If you already owned some Sony glass, you'd probably wanted to stay with Sony. As you don't want to stay with Sony, I assume that you don't own much of their glass yet. In this case you are still free to choose whatever brand you like. First choose the lenses you like. Think about what lenses you want to buy in two or three years. Buy a camera body and a ...


12

They lie. It does, it just not supposed to fire enough to matter. The flash is how it communicates with external units. You can get an SG-31R unit to block it and let the IR only through. Your other option is to ditch CLS and go with radio triggers - of which, if you search, we have various questions about.


12

The problem with the prime 35mm is that in order to frame your shot properly, you'll need good mobility. Which you may not always have in a busy and crowded car show. So I would give one point to the 18-200 for that: It'll let you frame your shots even if you can't get yourself at the exact right position you'd need with the 35. Then, the thing is: it's a ...


11

So, actually, the preflash is a two-way dialog between the control flash (in this case, built in to the D7000) and the remote units. There's a reverse-engineered )and several years old, so possibly slightly out of date) explanation of the protocol by Alson van der Meulen. (The site is offline but archived.) Basically, the control flash fires a minimal ...


11

The only sure thing I know is that it will use most of the whole card. The number has to be an estimate since the size of files is variable as you noted. They probably account for other issues too like fragmentation and prefer erring on the safe side. As you advance, the estimate usually gets better. You may notice that sometimes you take a shot and the ...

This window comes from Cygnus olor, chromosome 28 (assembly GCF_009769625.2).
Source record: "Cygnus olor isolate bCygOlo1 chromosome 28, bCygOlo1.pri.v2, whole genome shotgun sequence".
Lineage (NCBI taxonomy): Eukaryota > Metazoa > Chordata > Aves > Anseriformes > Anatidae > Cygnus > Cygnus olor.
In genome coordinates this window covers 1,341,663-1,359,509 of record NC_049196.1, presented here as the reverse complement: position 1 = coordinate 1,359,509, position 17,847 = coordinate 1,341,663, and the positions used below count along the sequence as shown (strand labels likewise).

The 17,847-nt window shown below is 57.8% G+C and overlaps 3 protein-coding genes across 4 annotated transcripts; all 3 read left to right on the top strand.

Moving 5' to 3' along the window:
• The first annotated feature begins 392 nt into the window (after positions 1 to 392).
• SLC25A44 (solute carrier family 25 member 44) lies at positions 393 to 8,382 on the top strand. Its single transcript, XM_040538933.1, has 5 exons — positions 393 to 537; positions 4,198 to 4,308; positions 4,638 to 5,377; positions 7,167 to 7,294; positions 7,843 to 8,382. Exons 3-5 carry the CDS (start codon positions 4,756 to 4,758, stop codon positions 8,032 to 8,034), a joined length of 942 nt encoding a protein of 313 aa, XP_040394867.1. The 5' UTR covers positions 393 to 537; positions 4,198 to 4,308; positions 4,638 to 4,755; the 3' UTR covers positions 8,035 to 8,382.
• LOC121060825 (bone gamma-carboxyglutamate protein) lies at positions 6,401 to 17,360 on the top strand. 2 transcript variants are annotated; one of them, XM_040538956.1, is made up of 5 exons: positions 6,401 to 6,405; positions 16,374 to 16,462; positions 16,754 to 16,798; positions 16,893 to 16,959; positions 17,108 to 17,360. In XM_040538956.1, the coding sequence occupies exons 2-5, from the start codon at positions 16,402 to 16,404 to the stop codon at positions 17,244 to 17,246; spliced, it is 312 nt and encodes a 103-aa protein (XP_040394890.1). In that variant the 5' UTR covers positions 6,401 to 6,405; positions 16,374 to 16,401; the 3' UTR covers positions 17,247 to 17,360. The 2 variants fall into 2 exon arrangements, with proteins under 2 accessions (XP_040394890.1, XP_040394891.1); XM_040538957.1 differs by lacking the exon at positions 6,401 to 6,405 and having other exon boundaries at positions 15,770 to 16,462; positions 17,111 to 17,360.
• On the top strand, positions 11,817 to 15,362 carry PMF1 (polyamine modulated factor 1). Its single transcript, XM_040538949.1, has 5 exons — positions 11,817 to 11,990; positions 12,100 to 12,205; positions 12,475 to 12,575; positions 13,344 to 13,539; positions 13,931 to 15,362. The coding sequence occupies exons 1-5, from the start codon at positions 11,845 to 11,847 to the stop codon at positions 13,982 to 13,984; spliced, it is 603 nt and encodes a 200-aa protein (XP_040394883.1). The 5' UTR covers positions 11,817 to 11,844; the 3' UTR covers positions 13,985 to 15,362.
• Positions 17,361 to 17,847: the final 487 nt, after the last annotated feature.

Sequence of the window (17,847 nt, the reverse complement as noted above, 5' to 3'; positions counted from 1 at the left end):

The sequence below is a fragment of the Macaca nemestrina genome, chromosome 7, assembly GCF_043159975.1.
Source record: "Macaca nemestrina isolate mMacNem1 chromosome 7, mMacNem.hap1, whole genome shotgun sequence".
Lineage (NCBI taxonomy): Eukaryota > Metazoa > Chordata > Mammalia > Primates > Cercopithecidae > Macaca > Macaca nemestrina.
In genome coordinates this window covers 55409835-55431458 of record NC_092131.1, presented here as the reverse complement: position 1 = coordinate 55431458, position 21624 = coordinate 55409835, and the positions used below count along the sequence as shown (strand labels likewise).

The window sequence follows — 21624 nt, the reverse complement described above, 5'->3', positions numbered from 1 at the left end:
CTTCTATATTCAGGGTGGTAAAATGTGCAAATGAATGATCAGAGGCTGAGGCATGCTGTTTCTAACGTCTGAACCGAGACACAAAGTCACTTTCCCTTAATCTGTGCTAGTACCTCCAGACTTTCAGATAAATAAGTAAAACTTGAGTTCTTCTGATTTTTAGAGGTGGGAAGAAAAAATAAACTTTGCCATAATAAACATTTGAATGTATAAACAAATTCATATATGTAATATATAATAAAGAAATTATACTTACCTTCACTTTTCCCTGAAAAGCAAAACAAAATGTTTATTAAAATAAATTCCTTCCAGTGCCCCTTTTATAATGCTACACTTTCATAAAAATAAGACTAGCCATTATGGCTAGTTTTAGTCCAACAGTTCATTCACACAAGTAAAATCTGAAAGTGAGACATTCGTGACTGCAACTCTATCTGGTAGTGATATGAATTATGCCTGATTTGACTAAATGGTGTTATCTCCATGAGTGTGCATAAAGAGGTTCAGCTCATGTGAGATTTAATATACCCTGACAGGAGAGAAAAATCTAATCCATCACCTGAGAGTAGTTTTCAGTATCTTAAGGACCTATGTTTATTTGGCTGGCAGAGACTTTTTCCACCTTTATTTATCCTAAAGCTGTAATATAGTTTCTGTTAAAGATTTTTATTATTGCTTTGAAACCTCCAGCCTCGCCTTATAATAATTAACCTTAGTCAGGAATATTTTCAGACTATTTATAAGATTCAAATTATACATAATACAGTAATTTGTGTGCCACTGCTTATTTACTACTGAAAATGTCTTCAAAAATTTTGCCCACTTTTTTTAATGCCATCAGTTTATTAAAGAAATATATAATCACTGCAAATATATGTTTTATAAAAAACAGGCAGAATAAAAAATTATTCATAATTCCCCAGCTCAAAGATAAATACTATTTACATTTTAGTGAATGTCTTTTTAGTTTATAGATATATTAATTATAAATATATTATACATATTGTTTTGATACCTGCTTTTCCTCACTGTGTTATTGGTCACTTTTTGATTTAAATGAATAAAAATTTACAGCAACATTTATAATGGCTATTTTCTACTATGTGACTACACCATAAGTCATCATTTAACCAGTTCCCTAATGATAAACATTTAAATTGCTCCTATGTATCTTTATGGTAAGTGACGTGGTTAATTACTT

11

The limitation has to do with synchronizing the length of the exposure with the length of the flash burst. The flash does not go off immediately...it occurs a fraction of a moment after the shutter has opened, and the burst only lasts a fraction of the time the shutter is open. This is necessary to produce a proper exposure when using a full-powered flash ...


10

You need to set the shutter speed to Bulb, which can only be done in Manual mode (turn the mode dial to M). Once you've done that, and set the camera to use the remote, simply press the remote button once to open the shutter, then again to close it.


10

Simple answer to your main question is: The Dynamic-range of the sensors of current digital camera is not yet a match for the dynamic range of human eye's sensor (aka retina). Detailed answer of "how to bring it up" will bring all the techniques on the table. The majors are: Widest possible aperture on lens, if possible f/1.8 or f/1.4 Widest angle: To ...